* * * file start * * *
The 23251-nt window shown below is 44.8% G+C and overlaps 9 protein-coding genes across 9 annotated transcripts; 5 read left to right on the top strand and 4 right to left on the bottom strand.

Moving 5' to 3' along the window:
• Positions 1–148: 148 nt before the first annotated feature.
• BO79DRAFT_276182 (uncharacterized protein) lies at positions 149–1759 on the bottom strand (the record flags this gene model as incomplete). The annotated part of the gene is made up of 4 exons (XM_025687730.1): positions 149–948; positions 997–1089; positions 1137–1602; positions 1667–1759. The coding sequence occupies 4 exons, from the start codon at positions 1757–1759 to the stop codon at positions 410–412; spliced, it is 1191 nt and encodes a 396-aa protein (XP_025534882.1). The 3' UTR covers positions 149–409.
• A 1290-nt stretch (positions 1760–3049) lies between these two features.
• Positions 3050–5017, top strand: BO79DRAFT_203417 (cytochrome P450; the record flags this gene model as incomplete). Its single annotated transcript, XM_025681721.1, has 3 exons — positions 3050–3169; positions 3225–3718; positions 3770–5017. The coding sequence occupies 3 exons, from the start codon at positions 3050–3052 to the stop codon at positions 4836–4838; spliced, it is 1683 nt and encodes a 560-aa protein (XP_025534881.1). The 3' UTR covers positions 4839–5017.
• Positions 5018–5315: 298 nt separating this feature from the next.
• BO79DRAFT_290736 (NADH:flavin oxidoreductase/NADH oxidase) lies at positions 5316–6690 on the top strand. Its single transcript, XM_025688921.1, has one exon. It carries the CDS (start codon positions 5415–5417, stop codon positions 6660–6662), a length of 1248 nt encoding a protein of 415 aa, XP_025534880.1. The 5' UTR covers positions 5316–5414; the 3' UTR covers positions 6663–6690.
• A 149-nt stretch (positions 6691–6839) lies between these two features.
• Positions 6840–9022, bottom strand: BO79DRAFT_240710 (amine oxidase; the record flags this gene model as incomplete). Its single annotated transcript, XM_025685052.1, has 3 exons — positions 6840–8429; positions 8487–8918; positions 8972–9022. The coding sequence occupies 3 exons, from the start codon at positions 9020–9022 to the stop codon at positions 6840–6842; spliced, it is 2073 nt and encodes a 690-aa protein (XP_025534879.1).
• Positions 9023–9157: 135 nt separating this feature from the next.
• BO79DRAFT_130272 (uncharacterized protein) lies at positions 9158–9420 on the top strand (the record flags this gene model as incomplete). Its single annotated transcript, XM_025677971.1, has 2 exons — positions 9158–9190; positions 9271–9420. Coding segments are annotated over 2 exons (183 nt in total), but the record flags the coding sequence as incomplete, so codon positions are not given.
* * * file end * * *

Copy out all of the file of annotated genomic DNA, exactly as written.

The 23251-nt window shown below is 44.8% G+C and overlaps 9 protein-coding genes across 9 annotated transcripts; 5 read left to right on the top strand and 4 right to left on the bottom strand.

Moving 5' to 3' along the window:
• Positions 1–148: 148 nt before the first annotated feature.
• BO79DRAFT_276182 (uncharacterized protein) lies at positions 149–1759 on the bottom strand (the record flags this gene model as incomplete). The annotated part of the gene is made up of 4 exons (XM_025687730.1): positions 149–948; positions 997–1089; positions 1137–1602; positions 1667–1759. The coding sequence occupies 4 exons, from the start codon at positions 1757–1759 to the stop codon at positions 410–412; spliced, it is 1191 nt and encodes a 396-aa protein (XP_025534882.1). The 3' UTR covers positions 149–409.
• A 1290-nt stretch (positions 1760–3049) lies between these two features.
• Positions 3050–5017, top strand: BO79DRAFT_203417 (cytochrome P450; the record flags this gene model as incomplete). Its single annotated transcript, XM_025681721.1, has 3 exons — positions 3050–3169; positions 3225–3718; positions 3770–5017. The coding sequence occupies 3 exons, from the start codon at positions 3050–3052 to the stop codon at positions 4836–4838; spliced, it is 1683 nt and encodes a 560-aa protein (XP_025534881.1). The 3' UTR covers positions 4839–5017.
• Positions 5018–5315: 298 nt separating this feature from the next.
• BO79DRAFT_290736 (NADH:flavin oxidoreductase/NADH oxidase) lies at positions 5316–6690 on the top strand. Its single transcript, XM_025688921.1, has one exon. It carries the CDS (start codon positions 5415–5417, stop codon positions 6660–6662), a length of 1248 nt encoding a protein of 415 aa, XP_025534880.1. The 5' UTR covers positions 5316–5414; the 3' UTR covers positions 6663–6690.
• A 149-nt stretch (positions 6691–6839) lies between these two features.
• Positions 6840–9022, bottom strand: BO79DRAFT_240710 (amine oxidase; the record flags this gene model as incomplete). Its single annotated transcript, XM_025685052.1, has 3 exons — positions 6840–8429; positions 8487–8918; positions 8972–9022. The coding sequence occupies 3 exons, from the start codon at positions 9020–9022 to the stop codon at positions 6840–6842; spliced, it is 2073 nt and encodes a 690-aa protein (XP_025534879.1).
• Positions 9023–9157: 135 nt separating this feature from the next.
• BO79DRAFT_130272 (uncharacterized protein) lies at positions 9158–9420 on the top strand (the record flags this gene model as incomplete). Its single annotated transcript, XM_025677971.1, has 2 exons — positions 9158–9190; positions 9271–9420. Coding segments are annotated over 2 exons (183 nt in total), but the record flags the coding sequence as incomplete, so codon positions are not given.